Richard Layton. Preste.
1535-1537 Site held by the Crown.
1537 The site and its possessions were granted to the Archbishop of Canterbury.
1545 The site and lands were sold to James Hales, Serjeant-at-Law.
1588 John Master died at the site.
1590 New red brick house built on the foundations of the Abbey by Samuel Thornhill.
1591 Elizabeth I granted the house and lands to Samuel Thornhill of London.
1631 James Master died in the house he had built on the Abbey foundations.
1639 Sir Edward Master held the site.
1667 James Master (a later one!) married Miss. Joyce Turner, daughter of Sir Christopher Knight, Baron of the Court of Exchequer, at St. Margaret’s Church, Westminster.
1700 The Walderstone Estate bought the house and lands.
c.1702 Sold to Henry Furnese of London.
* Henry Furnese sold it to the Coke family.
1773 Edward Coke died at the site.
1828 Farmhouse on site.
1882 Excavated by Sir William St. John Hope.
19th C Alterations.
1964 Field Investigation.
1976 Aerial Photograph.
Although only a small Abbey it does have quite a history, and due to its Licence to Crenellate, falls into the category of fortified sites. I love researching the history of places like this because there is always so much more to learn about them, not just as places of worship, but the people associated with them and the deeds – good and bad – that they got up to!
References & Bibliography.
Batcheller. W. 1828. A New History of Dover. To Which is Added A New Dover Guide. William Batcheller.
Clarke. J. 1845. Letter. Proceedings of the Oxford Society. The Society.
d’Aubigné. J. H. M. 1876. History of the Reformation in Europe in the Time of Calvin: England, Geneva, Ferrara. R. Carter & Brothers.
Du Boulay. F. 1952. Archbishop Cranmer and the Canterbury Temporalities. The English Historical Review, 67(262), 19-36. Retrieved January 20, 2021, from http://www.jstor.org.rp.nla.gov.au/stable/555695.
Dugdale. W. 1830. Monasticon Anglicanum. Longman.
Elvin. C. R. S. 1894. The History of Walmer and Walmer Castle. Cross & Jackman.
Froude. J. A. 1862. History of England from the Fall of Wolsey to the Death of Elizabeth, Volume 2. John W. Parker and Son.
Furley. R., & Mackeson. H. B. 1874. A History of the Weald of Kent, with an Outline of the Early History of the County, Volume 3. Igglesden.
Gervaise of Canterbury. 1880. The Historical Works of Gervase of Canterbury: The minor works comprising The gesta regum with its continuation, The actus pontificum, and The mappa mundi. Longman, Brown, Green, Longmans & Roberts.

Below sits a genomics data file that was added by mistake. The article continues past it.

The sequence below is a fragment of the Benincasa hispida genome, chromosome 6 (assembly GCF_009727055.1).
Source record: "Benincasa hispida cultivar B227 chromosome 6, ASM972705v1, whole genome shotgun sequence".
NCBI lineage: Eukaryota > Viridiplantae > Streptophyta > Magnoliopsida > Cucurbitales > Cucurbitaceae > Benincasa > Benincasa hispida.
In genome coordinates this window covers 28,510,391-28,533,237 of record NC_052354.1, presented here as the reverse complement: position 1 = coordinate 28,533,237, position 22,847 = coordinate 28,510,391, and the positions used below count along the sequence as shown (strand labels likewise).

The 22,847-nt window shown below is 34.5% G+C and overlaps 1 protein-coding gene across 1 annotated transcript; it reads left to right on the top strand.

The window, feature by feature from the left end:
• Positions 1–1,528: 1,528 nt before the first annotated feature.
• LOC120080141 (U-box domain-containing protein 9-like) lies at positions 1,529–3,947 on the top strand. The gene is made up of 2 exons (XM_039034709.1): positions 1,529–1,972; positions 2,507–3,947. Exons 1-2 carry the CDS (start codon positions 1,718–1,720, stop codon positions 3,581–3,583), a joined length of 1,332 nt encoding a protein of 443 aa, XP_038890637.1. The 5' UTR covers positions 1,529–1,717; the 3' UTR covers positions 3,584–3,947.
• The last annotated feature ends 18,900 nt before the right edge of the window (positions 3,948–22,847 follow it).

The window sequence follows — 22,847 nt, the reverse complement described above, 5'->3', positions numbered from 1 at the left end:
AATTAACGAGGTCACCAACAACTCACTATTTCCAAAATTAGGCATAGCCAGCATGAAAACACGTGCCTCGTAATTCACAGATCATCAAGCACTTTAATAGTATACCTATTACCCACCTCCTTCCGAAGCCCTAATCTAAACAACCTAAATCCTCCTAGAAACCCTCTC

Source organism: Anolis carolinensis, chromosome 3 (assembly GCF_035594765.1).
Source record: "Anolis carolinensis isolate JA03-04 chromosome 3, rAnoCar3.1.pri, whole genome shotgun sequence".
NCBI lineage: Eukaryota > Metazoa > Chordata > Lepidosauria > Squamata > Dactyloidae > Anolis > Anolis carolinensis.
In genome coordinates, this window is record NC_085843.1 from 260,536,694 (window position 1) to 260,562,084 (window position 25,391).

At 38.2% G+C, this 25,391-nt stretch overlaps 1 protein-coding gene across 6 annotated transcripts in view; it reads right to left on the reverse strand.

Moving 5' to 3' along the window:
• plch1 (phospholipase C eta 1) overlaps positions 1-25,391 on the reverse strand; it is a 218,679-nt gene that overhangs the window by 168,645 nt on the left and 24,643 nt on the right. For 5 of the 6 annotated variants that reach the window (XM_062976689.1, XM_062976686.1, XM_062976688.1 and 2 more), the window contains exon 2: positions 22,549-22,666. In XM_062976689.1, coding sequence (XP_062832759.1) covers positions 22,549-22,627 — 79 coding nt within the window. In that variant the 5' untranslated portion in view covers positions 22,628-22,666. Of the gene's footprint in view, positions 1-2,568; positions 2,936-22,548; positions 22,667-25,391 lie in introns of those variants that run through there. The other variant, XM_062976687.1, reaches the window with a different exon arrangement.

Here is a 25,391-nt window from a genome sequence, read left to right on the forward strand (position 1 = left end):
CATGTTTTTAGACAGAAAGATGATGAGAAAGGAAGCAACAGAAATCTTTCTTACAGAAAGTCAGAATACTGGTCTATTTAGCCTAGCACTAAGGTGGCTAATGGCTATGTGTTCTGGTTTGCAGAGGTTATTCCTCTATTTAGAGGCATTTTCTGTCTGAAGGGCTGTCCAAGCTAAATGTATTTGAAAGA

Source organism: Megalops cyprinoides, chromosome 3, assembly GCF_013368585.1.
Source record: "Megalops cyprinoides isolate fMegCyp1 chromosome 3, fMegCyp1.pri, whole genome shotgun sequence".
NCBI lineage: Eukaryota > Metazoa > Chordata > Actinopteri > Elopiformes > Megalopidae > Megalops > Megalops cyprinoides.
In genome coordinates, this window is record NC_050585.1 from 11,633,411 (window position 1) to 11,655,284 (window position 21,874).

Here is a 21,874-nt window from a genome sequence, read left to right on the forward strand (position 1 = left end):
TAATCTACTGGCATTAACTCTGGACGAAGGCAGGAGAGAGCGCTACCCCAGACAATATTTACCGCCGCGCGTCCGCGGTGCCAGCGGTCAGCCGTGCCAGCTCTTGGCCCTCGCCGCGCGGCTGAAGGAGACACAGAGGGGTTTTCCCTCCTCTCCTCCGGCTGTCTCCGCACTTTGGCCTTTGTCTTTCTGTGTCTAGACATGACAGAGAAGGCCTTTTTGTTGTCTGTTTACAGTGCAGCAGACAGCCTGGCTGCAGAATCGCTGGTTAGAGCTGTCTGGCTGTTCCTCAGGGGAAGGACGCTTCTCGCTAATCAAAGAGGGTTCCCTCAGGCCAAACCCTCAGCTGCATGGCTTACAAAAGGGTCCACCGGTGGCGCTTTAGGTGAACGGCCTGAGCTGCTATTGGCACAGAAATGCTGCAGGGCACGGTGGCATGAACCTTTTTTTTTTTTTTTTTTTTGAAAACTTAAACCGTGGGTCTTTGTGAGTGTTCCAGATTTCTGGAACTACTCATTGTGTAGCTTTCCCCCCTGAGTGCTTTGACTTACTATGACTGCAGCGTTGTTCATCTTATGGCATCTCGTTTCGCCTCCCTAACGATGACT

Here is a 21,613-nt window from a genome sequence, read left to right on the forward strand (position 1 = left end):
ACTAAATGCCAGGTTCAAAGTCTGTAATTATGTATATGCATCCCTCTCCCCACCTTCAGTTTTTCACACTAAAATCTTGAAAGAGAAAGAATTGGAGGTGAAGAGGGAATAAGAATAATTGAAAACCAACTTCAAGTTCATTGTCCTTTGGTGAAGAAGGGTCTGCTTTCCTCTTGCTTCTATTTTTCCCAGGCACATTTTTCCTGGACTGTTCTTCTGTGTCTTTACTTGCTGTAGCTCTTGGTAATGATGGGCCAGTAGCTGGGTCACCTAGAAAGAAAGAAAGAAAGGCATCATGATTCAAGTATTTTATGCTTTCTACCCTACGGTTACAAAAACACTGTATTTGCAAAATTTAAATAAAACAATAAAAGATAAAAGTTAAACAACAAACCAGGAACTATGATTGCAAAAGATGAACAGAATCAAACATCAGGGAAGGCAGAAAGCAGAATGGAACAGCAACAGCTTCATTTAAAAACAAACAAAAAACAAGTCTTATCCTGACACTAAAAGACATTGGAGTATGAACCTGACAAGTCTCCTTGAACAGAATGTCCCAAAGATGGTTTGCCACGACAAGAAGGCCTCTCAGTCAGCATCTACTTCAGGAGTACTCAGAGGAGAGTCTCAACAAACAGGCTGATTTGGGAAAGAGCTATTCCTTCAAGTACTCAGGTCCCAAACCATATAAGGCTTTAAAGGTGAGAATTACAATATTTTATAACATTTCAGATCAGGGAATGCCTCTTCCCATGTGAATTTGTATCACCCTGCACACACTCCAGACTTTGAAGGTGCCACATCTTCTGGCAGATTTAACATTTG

Hasted. E. 1799. The History and Topographical Survey of the County of Kent: Containing the Antient and Present State of It, Civil and Ecclesiastical; Collected from Public Records, … Both Manuscript and Printed: and Illustrated with Maps. and Views of Antiquities, Seats of the Nobility and Gentry, &c, Volume 4. Edward Hasted.
Historic England. 2021. Langdon Abbey. Available at https://historicengland.org.uk/listing/the-list/list-entry/1070055.
Hope. W. H. St. J. 1883. On the Premonstratensian Abbey of Ss. Mary And Thomas of Canterbury, At West Langdon, Kent. Archaeologia Cantiana Vol. 15 p. 59-67.
‘Houses of Premonstratensian canons: The abbey of West Langdon’, in A History of the County of Kent: Volume 2, ed. William Page (London, 1926), pp. 169-172. British History Online http://www.british-history.ac.uk/vch/kent/vol2/pp169-172.
Master. G. S. 1874. Some notices of the family of Master, of Kent, Lancashire and Surrey. Mitchell.
Philpot. J. 1863. The Visitation of the County of Kent, Taken in the Year 1619 by John Philipott, Rouge Dragon, Deputy and Assistant to William Camden, Calrencieux King-of-Arms. John Edward Taylor.
Pritchard. S. 1864. The History of Deal, and its Neighbourhood. E. Hayward.
Rowan. A. 1858. The Life of Blessed Franco Extracted And Englished From A Verie Aunciente Chronicle Of The Monastery Of Villare In Brabant With Preface And Appendix By Arthur Rowan. Hodges.
Royal Archaeological Institute. 1886. Langdon Abbey. The Archaeological Journal, Volume 43, p. 413.
Smith. J. R. 1881. The Reliquary, Volume 21. John Russell Smith.
Warren. Z, 1828. A Short Historical Sketch of The Town of Dover, And Its Neighbourhood Containing A Concise History Of The Town And Castle From The Earliest Acccounts To The Present Time: With A Description of The Villages Near Dover, Within The Distance Of Six Miles. Z. Warren.
Zell. M. 2000. Early Modern Kent, 1540-1640. Boydell & Brewer.